"Many people are familiar with alpaca and other unusual fibers, but after stopping in here, they are amazed that qiviut is not more widely spread," Texter said. "A lot of people are amazed by the properties of qiviut and what the co-op does."

What the co-op does is help Alaska Natives.

The knitters are able to supplement their income with the items they create. Texter said there are more than 250 knitters on the cooperative's list. He said 95 percent of the knitters live in Bush Alaska. The knitters get paid by the piece within 24 hours of submitting an item to the co-op.


Third Avenue and E Street

For visitors in town on the weekend, there's no better place to shop for a variety of items than the Anchorage Market and Festival.

The market has been a popular part of downtown Anchorage for more than 15 years. It is open from 10 a.m. to 6 p.m. Saturdays and Sundays. The market's season is May 16 to Sept. 13. Admission is free.

There are about 300 vendors at the market selling just about everything. Vendors include photographers, artists, Matanuska Valley vegetable growers, crafters, clothing-makers, jewelers, authors and others.

"We are the largest source of made-in-Alaska products in the world," said Bill Webb, manager of Anchorage Markets ( "We've got a lot of photographs and furs that make the market unique. There is such a variety and assortment -- every price range and style and color you can think of.

"We also have imported products at the market, but it's interesting because the products represent the diversity of Anchorage. The guy selling pearls, his family got those in China and sent them to him, and he makes the necklaces himself. Most of our imported items are from families that are still in their home country."

And it's not all about stuff at the market. It's also about food. There are 35 food booths selling everything from salmon quesadillas and halibut to Filipino and Thai food to corn fritters and baked Alaska.

Webb said the market averages more than 30,000 visitors per weekend, and the busiest days are when other events are going on in town.


429 W. Fourth Ave.

Alaska is famous for the Gold Rush and dog mushing and wild animals and the railroad and Bush planes and the midnight sun.

Where can you find a shop that represents all those things -- and more?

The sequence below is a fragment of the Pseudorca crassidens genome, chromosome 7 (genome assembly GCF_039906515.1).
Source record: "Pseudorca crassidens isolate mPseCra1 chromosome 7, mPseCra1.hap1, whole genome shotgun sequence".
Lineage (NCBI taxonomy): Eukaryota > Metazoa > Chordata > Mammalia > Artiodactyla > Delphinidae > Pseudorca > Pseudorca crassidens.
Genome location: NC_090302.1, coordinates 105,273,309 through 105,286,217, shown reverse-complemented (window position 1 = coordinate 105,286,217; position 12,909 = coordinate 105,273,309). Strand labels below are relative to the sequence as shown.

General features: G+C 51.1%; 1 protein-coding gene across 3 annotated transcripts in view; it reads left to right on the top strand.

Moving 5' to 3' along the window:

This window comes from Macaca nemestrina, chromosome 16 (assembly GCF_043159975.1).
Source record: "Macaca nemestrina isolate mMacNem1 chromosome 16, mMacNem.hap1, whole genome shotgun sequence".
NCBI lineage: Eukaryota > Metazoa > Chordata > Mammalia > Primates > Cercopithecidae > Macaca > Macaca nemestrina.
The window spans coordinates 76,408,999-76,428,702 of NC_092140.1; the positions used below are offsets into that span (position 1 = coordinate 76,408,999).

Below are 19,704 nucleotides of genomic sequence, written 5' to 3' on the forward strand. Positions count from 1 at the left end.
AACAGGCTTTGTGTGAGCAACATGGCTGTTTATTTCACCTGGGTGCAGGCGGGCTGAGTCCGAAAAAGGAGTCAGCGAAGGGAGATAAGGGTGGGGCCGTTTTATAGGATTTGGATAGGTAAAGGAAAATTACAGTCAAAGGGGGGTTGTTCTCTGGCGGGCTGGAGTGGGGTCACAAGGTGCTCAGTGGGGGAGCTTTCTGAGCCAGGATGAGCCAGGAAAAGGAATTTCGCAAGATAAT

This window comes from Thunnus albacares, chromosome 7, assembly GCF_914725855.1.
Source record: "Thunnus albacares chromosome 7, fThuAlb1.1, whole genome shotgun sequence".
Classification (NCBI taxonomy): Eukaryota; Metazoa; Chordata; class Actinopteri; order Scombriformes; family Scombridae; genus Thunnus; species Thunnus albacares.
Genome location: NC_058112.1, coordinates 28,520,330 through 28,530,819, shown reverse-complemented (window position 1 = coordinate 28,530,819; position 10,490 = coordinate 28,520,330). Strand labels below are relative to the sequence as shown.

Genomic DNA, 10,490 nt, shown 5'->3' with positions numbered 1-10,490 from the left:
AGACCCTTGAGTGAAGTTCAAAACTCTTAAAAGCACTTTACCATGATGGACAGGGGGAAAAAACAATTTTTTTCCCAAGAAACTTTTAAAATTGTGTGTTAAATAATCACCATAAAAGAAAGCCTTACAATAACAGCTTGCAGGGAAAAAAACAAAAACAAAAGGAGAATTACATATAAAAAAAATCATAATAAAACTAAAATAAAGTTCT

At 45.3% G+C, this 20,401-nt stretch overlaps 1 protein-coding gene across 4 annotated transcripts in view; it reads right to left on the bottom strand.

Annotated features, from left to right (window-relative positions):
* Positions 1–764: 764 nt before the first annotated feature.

The Alaska Mint (alaska has a variety of Alaska gifts that cover all those topics. The mint offers medallions, coins, pocket watches, wristwatches, jewelry and other items.

"We try to manufacture most of what we sell right here in the store," said owner Mike Robuck. "These are not only made-in-Alaska items, we are the people who make them. The silver and gold coins, we design them, we cut the mold die and we stamp them right here. Sometimes they are comparable in price to a T-shirt, but you're getting something made out of a precious metal.

"With metals so active, some pieces we made a few years ago are worth hundreds of dollars now."

Robuck said Alaska Mint's coins are its most popular items. He said the store started with one image in 1990 and now has more than 300 images and is adding more each year.

Do you want a coin with a sea otter, beluga whale, halibut or eagle? How about a cruise ship plying Alaska's waters? Maybe an Iditarod medallion?

And while the shop has some items that cost several thousand dollars, Robuck said most items are priced from $30 to $80; and some items are $3 or so.


130 W. Fourth Ave.

If you visit Alaska in the middle of winter, you can experience the fur auction as part of the Fur Rendezvous festival. If you come in summer, you'll see plenty more furs at one of the several retail shops around town. One of the best known is David Green Master Furrier (

The family operation has been in business since 1922. Inside the main showroom in downtown Anchorage, there are thousands of furs on display -- beaver, chinchilla, mink, fox and lynx. The historic original site also includes a museumlike quality, with information about fur trapping and a lineup of celebrities who've shopped at the store.


1360 W. Northern Lights Blvd.,

415 W. Fifth Ave.

A book might be the best souvenir of all. First, it might gave you special insight. Second, you can read it again and again. Third, you can even give it to someone else.

Title Wave ( is a locally owned company that specializes in new and used books. It has a huge selection of Alaska books -- from children's books to books about fishing, Alaska animals, picture books and Alaska classics like "Two Old Women," "Tisha" and "Coming Into the Country."


211 W. Ship Creek Ave.

If you're looking for a souvenir or a gift with practical value, you can't go wrong with an ulu knife.

Traditionally, the ulu was an Eskimo cutting tool made of slate and bone. They are still used throughout Alaska, but visitors enjoy them too. They can be purchased in many shops, but if you want to see more than just the finished product, visit the Ulu Factory ((

The shop, just a few feet from Ship Creek in downtown Anchorage, is arranged so visitors can see the ulu manufacturing process. There are tours offered by staff members throughout the day.

And the variety of knives is remarkable -- get a jade handle, an ivory handle, a wood handle; get a 5-, 6- or 8-inch knife.